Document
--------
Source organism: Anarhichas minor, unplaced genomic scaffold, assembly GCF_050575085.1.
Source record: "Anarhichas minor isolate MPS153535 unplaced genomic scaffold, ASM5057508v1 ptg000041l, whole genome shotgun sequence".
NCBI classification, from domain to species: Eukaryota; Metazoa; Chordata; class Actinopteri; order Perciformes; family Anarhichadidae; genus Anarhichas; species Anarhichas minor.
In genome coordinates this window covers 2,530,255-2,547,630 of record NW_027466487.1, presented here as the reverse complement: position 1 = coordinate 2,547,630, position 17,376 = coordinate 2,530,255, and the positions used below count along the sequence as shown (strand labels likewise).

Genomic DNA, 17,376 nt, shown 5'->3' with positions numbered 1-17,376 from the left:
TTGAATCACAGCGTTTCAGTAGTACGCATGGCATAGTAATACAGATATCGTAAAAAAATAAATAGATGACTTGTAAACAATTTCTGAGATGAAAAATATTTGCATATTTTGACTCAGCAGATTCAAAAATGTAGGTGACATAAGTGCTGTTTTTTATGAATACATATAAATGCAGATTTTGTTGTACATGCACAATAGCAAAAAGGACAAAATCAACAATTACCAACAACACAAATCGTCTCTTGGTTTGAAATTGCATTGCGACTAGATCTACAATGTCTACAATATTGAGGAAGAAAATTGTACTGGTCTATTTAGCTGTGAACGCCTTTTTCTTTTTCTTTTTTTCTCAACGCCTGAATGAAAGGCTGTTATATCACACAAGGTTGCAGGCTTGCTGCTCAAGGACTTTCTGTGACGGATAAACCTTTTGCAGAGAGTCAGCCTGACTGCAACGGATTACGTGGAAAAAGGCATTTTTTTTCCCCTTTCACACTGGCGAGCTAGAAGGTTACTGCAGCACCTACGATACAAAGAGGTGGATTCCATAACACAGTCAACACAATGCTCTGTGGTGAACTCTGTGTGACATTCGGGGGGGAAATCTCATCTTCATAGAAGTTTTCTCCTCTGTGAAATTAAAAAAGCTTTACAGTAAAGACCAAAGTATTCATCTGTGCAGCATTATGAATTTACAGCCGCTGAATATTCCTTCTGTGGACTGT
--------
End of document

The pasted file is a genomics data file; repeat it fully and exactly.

Source organism: Anarhichas minor, unplaced genomic scaffold, assembly GCF_050575085.1.
Source record: "Anarhichas minor isolate MPS153535 unplaced genomic scaffold, ASM5057508v1 ptg000041l, whole genome shotgun sequence".
NCBI classification, from domain to species: Eukaryota; Metazoa; Chordata; class Actinopteri; order Perciformes; family Anarhichadidae; genus Anarhichas; species Anarhichas minor.
In genome coordinates this window covers 2,530,255-2,547,630 of record NW_027466487.1, presented here as the reverse complement: position 1 = coordinate 2,547,630, position 17,376 = coordinate 2,530,255, and the positions used below count along the sequence as shown (strand labels likewise).

Genomic DNA, 17,376 nt, shown 5'->3' with positions numbered 1-17,376 from the left:
TTGAATCACAGCGTTTCAGTAGTACGCATGGCATAGTAATACAGATATCGTAAAAAAATAAATAGATGACTTGTAAACAATTTCTGAGATGAAAAATATTTGCATATTTTGACTCAGCAGATTCAAAAATGTAGGTGACATAAGTGCTGTTTTTTATGAATACATATAAATGCAGATTTTGTTGTACATGCACAATAGCAAAAAGGACAAAATCAACAATTACCAACAACACAAATCGTCTCTTGGTTTGAAATTGCATTGCGACTAGATCTACAATGTCTACAATATTGAGGAAGAAAATTGTACTGGTCTATTTAGCTGTGAACGCCTTTTTCTTTTTCTTTTTTTCTCAACGCCTGAATGAAAGGCTGTTATATCACACAAGGTTGCAGGCTTGCTGCTCAAGGACTTTCTGTGACGGATAAACCTTTTGCAGAGAGTCAGCCTGACTGCAACGGATTACGTGGAAAAAGGCATTTTTTTTCCCCTTTCACACTGGCGAGCTAGAAGGTTACTGCAGCACCTACGATACAAAGAGGTGGATTCCATAACACAGTCAACACAATGCTCTGTGGTGAACTCTGTGTGACATTCGGGGGGGAAATCTCATCTTCATAGAAGTTTTCTCCTCTGTGAAATTAAAAAAGCTTTACAGTAAAGACCAAAGTATTCATCTGTGCAGCATTATGAATTTACAGCCGCTGAATATTCCTTCTGTGGACTGT